The pancake
The  package is often presented as the programme, course, class, workshop, etc.  The style of delivery is the way we fold the pancake in L&D.  I’ve seen a lot of Mexican food in L&D in my time.   However, you can’t just call it something new as a way of presenting it as new.  There are times when we in L&D need to be original.  How many new ideas are ever launched in L&D?  When I say new, I mean completely original, based on research, transparent and of real value?  I’ve seen many L&D professionals  fold the pancake so tightly that the user can’t see what’s inside.  Where’s the value to the learner in that?  How many L&D professionals fold the pancake in a new way and call it new content?  I think there are substantially fewer L&D professionals who present a de-constructed meal.

Make this your mantra – put the pancakes on the side, put the cooked parts in different dishes, include the side orders and let the user decide how to build it.

As I put on all my posts, I’d love to hear your comments – please comment below.

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14 responses to “Training is like Mexican Food

  1. Another thought inspiring blog Andrew- I agree wholeheartedly about ditching the pancake and letting users choose what they want when they want it, that’s the advantage of a good elearning programme embedded into an organisation – if you’ve had the sour cream before you don’t have to have it again if you don’t need it!
    You have jogged my memory about a presentation I did to get my first L & D post, “training is like a box of chocolates you never know what you are going to get,,” ….., I feel a blog of my own coming on!!!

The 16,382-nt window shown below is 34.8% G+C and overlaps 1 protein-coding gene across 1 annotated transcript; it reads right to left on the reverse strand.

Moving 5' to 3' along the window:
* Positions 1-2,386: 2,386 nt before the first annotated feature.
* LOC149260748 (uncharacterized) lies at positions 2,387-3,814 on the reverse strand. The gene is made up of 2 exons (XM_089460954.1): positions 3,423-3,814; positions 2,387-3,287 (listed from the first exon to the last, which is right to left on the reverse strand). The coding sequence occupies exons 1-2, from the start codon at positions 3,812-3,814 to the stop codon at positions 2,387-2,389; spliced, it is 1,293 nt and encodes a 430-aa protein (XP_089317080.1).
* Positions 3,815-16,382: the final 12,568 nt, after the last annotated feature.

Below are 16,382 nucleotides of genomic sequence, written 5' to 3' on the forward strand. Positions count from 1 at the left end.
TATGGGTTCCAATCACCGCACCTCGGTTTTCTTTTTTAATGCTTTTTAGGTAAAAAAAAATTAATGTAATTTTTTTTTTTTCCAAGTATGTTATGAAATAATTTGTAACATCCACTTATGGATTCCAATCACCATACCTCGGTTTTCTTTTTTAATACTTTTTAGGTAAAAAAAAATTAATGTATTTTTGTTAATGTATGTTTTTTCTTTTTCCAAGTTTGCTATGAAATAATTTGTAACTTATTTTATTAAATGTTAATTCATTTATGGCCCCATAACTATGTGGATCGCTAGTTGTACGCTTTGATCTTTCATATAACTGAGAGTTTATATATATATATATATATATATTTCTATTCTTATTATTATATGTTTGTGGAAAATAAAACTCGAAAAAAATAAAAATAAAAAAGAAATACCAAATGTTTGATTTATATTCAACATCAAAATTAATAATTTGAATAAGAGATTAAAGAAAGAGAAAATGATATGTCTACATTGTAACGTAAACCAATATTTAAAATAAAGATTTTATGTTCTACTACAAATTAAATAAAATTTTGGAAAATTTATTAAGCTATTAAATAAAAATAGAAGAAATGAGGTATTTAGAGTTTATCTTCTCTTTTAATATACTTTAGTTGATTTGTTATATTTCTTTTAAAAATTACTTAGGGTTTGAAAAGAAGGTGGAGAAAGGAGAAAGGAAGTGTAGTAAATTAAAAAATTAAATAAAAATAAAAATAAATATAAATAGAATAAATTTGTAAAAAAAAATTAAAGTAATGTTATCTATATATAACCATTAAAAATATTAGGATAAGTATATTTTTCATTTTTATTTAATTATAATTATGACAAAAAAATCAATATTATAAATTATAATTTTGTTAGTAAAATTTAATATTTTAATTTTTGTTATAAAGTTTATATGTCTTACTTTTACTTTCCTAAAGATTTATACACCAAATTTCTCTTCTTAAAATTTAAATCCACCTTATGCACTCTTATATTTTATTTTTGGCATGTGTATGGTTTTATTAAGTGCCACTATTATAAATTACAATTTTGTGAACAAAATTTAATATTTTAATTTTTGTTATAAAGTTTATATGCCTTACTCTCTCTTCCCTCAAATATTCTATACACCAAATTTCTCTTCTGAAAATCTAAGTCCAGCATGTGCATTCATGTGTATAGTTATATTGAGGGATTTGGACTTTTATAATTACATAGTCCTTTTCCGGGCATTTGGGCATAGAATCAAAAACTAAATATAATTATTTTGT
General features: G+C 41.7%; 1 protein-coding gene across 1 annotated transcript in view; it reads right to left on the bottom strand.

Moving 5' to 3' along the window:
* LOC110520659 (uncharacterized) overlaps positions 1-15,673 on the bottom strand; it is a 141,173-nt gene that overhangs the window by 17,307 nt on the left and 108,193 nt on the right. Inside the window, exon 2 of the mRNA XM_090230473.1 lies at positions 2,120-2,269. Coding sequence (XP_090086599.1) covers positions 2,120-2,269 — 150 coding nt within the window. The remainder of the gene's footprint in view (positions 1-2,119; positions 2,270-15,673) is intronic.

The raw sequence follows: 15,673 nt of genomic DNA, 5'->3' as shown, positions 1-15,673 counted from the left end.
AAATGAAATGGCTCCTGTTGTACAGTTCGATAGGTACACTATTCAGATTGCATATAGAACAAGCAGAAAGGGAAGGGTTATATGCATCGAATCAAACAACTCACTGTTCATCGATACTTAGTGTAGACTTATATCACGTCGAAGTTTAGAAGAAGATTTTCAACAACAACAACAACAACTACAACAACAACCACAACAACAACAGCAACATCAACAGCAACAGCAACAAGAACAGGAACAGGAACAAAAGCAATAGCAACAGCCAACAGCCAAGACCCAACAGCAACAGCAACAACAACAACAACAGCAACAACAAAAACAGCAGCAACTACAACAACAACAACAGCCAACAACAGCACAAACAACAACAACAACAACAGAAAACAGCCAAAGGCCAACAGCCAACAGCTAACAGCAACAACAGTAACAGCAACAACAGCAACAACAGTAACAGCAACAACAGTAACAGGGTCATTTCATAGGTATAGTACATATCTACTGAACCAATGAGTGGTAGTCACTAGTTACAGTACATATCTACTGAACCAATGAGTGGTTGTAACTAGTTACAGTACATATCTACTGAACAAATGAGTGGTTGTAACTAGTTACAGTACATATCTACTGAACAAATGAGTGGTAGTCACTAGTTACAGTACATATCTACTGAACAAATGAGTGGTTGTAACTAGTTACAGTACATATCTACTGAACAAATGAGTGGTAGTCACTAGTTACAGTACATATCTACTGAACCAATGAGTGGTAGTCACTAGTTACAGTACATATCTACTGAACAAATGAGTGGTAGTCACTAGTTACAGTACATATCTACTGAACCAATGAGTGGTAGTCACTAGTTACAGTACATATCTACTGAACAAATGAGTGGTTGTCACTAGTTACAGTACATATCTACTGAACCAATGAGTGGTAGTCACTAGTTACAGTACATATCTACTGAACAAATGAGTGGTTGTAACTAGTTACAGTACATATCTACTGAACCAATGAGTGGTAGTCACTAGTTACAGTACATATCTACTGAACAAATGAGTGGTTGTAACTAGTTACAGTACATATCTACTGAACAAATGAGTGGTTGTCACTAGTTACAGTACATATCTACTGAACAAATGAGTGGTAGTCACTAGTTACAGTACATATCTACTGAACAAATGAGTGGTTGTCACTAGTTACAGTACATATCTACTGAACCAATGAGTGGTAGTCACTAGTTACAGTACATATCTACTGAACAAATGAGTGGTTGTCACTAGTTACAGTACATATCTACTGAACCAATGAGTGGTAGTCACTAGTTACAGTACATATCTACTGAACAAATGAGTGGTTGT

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  6. I love the metaphor. I so agree with your basic premise. I used to work for a training consultancy, 12 full time trainers at one point, The effort required to make sure there was no overlap between the 50 or so topics we offered was phenomenal. We sometimes used to say “there is only ONE course”!

    Let’s not get too hung up about this. Recognise that excellent delivery is what’s important, and ensure that we make the meal an a la carte one for as many people as possible. It’s not easy to do well, and those of us that can (5% ,by my reckoning) are doing something important and deserve to be well rewarded.

    I think we shouldn’t worry too much about this. We should ensure that

  7. Thanks Michael. I don’t think it’s about excellent delivery though; it’s more about finding what people want, what they want to prepare themselves, and what they want help creating. That’s about context and content of offer before delivery.